This book is indeed a seminal and therefore truly important work that embellishes the languishing and somewhat moribund arena of Indian management literature. The author Dr Parag Kulkarni is one of the country's most senior management consultants and his academic credentials for writing a book as important as this one are immaculate. He holds a PhD from IIT Kharagpur, and that's not all. Monarch Business School, located at Zug in Switzerland, has conferred a DSc on Kulkarni for his work on strategic knowledge innovation. Using his privately-owned firm as a handle, he maintains a busy management consultancy at an international level.
Against this kind of backdrop, speaking for Kulkarni, this reviewer is intrigued about why he sought to attract browsers' attention while the volume is on the stands by adding facetious doggerel as a subtitle. The so-called comic verse adorning the cover is composed to irregular rhythm and reads:
'Why cats don't take Part in the rat race.' Using this sort of subtitle in this very serious book is both unnecessary and demeaning. Kulkarni is lucky that this error has not affected the book primarily owing to the inherently high value of its contents. The latter has been endorsed by no less a personage than Ratan Tata: "A very interesting pathway for development of superior knowledge base."
Paradoxically, Tata's two lines appear on the cover exactly below the doggerel! If truth be told, Kulkarni has made it a bit difficult for the reader by treating 'knowledge innovation strategy' as high falutin management jargon. In fact, as the author himself lucidly explains, "Knowledge innovation strategy deals with a transition from competition centric to knowledge centric, analysis centric to synthesis centric and isolation centric to association centric knowledge building."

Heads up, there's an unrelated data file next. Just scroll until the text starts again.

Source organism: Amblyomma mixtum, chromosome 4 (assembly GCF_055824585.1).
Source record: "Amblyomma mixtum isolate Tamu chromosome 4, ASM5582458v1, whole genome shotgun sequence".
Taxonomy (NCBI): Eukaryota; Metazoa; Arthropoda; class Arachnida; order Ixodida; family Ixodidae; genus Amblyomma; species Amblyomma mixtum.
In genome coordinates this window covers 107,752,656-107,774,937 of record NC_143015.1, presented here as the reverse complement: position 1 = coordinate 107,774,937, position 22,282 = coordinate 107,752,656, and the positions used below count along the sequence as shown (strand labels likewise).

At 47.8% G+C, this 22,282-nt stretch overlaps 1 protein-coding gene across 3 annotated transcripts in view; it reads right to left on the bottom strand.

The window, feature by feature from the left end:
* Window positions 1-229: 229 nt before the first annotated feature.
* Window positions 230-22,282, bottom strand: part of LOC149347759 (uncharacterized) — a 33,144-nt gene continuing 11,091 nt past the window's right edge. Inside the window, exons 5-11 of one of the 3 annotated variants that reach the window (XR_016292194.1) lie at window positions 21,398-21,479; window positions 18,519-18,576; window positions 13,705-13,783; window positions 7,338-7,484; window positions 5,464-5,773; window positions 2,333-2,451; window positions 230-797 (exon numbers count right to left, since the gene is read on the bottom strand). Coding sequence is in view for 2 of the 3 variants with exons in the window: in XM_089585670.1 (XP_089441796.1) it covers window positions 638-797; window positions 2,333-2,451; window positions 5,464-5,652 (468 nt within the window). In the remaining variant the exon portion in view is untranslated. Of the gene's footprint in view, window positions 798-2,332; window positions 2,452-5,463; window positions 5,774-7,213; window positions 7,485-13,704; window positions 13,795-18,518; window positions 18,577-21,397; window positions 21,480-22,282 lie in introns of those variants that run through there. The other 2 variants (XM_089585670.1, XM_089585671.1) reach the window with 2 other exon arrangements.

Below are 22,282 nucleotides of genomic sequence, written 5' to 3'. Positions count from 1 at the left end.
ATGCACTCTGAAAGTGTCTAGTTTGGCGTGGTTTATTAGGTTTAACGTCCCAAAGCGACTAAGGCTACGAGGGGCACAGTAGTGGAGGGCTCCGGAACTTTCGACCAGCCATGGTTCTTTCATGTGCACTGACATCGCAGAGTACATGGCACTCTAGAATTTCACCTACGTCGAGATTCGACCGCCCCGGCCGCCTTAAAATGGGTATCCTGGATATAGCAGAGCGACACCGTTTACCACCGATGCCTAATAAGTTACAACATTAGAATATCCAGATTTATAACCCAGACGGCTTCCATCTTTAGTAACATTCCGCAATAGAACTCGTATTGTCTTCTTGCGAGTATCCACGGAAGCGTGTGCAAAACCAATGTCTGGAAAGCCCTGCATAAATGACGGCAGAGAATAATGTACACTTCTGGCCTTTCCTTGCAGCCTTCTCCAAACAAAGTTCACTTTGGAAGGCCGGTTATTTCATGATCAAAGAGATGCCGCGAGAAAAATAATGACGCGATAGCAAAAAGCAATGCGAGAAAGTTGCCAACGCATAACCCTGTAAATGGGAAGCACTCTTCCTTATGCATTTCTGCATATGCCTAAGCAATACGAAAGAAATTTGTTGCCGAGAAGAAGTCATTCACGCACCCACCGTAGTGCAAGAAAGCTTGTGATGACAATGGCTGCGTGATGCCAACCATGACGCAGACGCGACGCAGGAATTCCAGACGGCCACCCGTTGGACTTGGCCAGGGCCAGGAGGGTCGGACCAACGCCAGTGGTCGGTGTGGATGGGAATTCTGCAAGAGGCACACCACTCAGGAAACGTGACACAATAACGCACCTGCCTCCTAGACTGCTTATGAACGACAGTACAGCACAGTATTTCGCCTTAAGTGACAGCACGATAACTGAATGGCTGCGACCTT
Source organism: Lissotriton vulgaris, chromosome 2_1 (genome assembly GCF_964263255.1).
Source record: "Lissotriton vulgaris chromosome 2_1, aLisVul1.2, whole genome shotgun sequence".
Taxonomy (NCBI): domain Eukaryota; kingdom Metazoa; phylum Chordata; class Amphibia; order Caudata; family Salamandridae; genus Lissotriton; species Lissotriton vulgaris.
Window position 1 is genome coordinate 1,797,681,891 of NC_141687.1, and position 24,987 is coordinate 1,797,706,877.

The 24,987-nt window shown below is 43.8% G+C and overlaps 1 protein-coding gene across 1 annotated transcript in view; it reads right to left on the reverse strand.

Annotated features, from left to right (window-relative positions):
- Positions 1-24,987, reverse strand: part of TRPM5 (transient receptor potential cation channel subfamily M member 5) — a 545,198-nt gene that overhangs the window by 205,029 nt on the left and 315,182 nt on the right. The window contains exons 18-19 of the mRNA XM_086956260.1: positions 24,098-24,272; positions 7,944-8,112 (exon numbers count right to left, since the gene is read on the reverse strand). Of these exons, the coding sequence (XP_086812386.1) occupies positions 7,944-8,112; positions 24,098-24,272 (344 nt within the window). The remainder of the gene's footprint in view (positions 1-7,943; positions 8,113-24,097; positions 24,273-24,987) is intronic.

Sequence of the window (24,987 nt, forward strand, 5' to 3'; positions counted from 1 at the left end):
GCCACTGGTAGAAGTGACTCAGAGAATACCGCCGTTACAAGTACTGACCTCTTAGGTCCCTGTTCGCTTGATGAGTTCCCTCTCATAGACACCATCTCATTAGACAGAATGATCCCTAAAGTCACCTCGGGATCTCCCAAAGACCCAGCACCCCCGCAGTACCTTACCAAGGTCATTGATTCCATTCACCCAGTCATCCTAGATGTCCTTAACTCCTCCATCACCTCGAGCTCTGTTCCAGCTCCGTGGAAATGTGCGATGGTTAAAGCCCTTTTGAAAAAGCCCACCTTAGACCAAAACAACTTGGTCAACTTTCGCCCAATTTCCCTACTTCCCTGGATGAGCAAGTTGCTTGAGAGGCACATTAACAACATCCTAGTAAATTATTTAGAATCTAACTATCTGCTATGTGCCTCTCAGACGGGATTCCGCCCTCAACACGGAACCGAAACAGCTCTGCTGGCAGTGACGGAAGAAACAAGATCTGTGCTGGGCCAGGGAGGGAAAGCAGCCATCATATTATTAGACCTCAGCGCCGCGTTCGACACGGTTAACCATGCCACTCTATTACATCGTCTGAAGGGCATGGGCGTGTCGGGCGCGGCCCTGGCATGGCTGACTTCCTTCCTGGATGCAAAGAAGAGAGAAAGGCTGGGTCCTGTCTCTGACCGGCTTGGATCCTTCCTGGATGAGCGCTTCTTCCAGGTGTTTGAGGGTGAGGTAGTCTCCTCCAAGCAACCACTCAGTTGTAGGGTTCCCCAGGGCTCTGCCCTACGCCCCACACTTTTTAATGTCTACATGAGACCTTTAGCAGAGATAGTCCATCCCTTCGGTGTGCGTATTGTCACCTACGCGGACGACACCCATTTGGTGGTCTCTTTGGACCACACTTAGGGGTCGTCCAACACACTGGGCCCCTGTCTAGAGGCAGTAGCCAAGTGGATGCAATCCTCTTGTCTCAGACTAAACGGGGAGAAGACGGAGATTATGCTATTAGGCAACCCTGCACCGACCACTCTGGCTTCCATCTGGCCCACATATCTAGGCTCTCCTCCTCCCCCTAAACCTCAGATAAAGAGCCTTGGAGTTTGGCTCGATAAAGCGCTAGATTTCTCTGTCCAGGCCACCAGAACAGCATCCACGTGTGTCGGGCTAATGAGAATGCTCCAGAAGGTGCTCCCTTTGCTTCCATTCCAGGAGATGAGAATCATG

Generally, of course, it is a widely-accepted truism that the world is full of problems as well as full of opportunities. That being so, the rapidly changing business reality convinces one that, unlike the days of yore, quick-fix approaches hinged on competition-based initiatives will no longer work. The attitude now is that each of us wants to stand out from the crowd and be different.
And the way to be different is by building innovative products.
This is easier said than done. The two ways to successfully build innovative products are: One, by creating an uncontested knowledge space for oneself that no one else can penetrate; and two, using knowledge innovation to make and deliver unexpectedly useful and new products fetching stakeholders premium value.
Creating uncontested or 'private' knowledge space is precisely Kulkarni's modus operandi and he spells out his course of action in an Author's Note at the start of the book. He says in first person:
"This book is based on one decade of our study and research in knowledge management, intelligent systems and systemic knowledge building. The tools, techniques, ideas and framework introduced in this book are outcome of this research and are tested with organizations during our professional consulting and product building. It is our journey with knowledge partners that helped us take these tools to a level where they can be used by professionals."
Astutely, Kulkarni desists from naming even a single testing venue. This teaches us how and why his knowledge space is private!
The nub lies in the fact that Kulkarni has had exclusive insights into companies he has consulted with so he could find out what these companies are doing differently. He admits "having worked associatively with them to expand his knowledge boundaries."
Kulkarni warns us in passing that the ability to challenge knowledge continuously counts high in being able to become knowledge value creators.
It's all quite esoteric and other worldly to imagine companies taking big leaps to come out of competition-based paradigms.
Full marks to Kulkarni for taking his own big leaps to help change the world and make it better.
Sujoy Gupta is a business historian and corporate biographer